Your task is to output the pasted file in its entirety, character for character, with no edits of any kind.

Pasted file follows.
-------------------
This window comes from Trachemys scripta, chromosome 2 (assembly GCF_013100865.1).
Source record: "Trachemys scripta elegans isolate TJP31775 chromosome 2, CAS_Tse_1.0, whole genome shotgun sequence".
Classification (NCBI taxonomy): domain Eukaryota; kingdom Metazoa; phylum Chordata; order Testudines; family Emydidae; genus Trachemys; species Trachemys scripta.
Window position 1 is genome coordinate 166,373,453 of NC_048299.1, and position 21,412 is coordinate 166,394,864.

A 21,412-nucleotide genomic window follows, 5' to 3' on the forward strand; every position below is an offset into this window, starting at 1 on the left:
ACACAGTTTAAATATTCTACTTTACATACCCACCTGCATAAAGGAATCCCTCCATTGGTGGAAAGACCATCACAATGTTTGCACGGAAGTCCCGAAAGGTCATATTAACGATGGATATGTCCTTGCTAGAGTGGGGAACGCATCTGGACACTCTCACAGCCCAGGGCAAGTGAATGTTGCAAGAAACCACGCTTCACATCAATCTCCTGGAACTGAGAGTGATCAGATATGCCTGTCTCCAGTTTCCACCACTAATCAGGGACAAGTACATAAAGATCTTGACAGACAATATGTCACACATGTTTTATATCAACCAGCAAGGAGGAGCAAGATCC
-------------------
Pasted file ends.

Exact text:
This window comes from Trachemys scripta, chromosome 2 (assembly GCF_013100865.1).
Source record: "Trachemys scripta elegans isolate TJP31775 chromosome 2, CAS_Tse_1.0, whole genome shotgun sequence".
Classification (NCBI taxonomy): domain Eukaryota; kingdom Metazoa; phylum Chordata; order Testudines; family Emydidae; genus Trachemys; species Trachemys scripta.
Window position 1 is genome coordinate 166,373,453 of NC_048299.1, and position 21,412 is coordinate 166,394,864.

A 21,412-nucleotide genomic window follows, 5' to 3' on the forward strand; every position below is an offset into this window, starting at 1 on the left:
ACACAGTTTAAATATTCTACTTTACATACCCACCTGCATAAAGGAATCCCTCCATTGGTGGAAAGACCATCACAATGTTTGCACGGAAGTCCCGAAAGGTCATATTAACGATGGATATGTCCTTGCTAGAGTGGGGAACGCATCTGGACACTCTCACAGCCCAGGGCAAGTGAATGTTGCAAGAAACCACGCTTCACATCAATCTCCTGGAACTGAGAGTGATCAGATATGCCTGTCTCCAGTTTCCACCACTAATCAGGGACAAGTACATAAAGATCTTGACAGACAATATGTCACACATGTTTTATATCAACCAGCAAGGAGGAGCAAGATCC